Smaller marshes (10 ha) are used when they are in proximity (1–4 km) to larger wetlands (Soulliere et al. 2007). Generally, terns select wetlands that are embedded in landscapes with a high density of wetlands. They also prefer landscapes where the upland habitat is grassland and avoid those with agricultural or forested landscapes (Naugle et al. 2000; Naugle et al. 1999).
Studies conducted in Minnesota provide additional details regarding preferred wetlands and nest sites. For example, in Kittson and Roseau Counties, Brewer (1992) found dense cattail stands were usually avoided as nest sites. Instead, the birds preferred sites with lower stem densities and higher species diversity. Bulrushes and horsetails were frequent components of the emergent community selected for nesting. Selected stands of emergent vegetation were intermixed with open water, resembling hemi-marshes, where there is an equal mix of open water and emergents.
An intensive study conducted on the Agassiz National Wildlife Refuge in Marshall County from 1992 to 1994 found that Black Terns used sites that had an average of 72% emergent cover; no nests were found in sites with less than 40% cover. The authors speculated that higher cover density reduces the negative impacts of wind and wave action on nests and helps conceal the eggs and young chicks from predators (Maxson et al. 2007). As Brewer (1992) found, bulrushes and sedges were preferred nesting sites, although cattails were used when they were the dominant vegetation. Mean water depth at nest sites on the refuge ranged from 18 to 114 cm; nests were never more than 7 m from open water.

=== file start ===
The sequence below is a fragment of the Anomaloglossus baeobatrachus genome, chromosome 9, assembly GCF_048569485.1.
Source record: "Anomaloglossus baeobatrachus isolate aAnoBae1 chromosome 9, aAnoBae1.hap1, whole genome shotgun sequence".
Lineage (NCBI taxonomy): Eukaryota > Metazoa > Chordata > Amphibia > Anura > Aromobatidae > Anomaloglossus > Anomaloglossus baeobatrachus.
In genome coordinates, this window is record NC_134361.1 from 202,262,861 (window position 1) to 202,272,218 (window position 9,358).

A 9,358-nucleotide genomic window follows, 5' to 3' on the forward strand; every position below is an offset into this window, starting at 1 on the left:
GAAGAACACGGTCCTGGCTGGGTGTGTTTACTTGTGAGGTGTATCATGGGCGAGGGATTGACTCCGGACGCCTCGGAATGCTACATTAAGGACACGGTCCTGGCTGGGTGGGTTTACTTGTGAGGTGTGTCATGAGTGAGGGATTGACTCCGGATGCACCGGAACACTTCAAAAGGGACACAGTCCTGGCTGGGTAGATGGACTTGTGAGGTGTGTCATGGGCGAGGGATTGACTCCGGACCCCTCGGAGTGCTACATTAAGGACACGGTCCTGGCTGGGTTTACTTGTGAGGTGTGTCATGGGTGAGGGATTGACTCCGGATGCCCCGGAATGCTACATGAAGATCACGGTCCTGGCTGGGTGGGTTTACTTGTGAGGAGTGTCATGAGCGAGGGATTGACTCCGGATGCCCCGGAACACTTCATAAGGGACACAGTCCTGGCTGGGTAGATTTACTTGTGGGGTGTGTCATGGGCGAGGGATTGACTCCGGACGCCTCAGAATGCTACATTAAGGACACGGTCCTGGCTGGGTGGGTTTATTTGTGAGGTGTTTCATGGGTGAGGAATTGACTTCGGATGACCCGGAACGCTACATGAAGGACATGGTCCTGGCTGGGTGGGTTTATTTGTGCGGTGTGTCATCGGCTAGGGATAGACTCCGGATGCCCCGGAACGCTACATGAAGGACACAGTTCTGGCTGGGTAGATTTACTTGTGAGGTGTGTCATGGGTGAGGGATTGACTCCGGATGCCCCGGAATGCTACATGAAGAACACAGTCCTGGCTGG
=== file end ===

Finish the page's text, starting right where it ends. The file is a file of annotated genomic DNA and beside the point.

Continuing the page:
Farther south, in the Minnesota River valley, Dulin (1990) found that nesting was more likely when the water levels were low enough to expose the root masses of bulrushes right at the water surface or a couple of centimeters above the surface.
As for most marsh birds, population estimates are generated by expert opinion regarding the relative abundance of the species. The North American Waterbird Conservation Plan estimated the North American population at 100,000 to 500,000 individuals (Kushlan et al. 2002). Biologists with Wetlands International (2015) place the estimate at 300,000 to 750,000 birds. Others have estimated that the U.S. population alone numbers in the “low hundreds of thousands” (Shuford 1999). Recently Partners in Flight (2017) estimated the global population to number 850,000 individuals. No statewide estimate for Minnesota is available.
The Black Tern is distributed widely enough that the federal Breeding Bird Survey (BBS) is an effective population monitoring tool, both nationwide and in Minnesota, despite its limitations in monitoring wetland species. Since the survey began in 1966, BBS data across the survey region have demonstrated a nonsignificant population decline, averaging 1.37% per year. From 2005 to 2015, the trend has reversed, increasing an average of 3.93% per year (Sauer et al. 2017).
In Minnesota, however, the species has shown a far more dramatic, statistically significant decline of 6.29% per year since 1967, slowing only slightly to a loss of 5.61% per year from 2005 to 2015. The cumulative loss has been nearly 96% (Figure 6). Only three other Minnesota breeding birds that are well monitored by the BBS have experienced larger annual declines over the same time period: Grasshopper Sparrow, Purple Martin, and Western Meadowlark.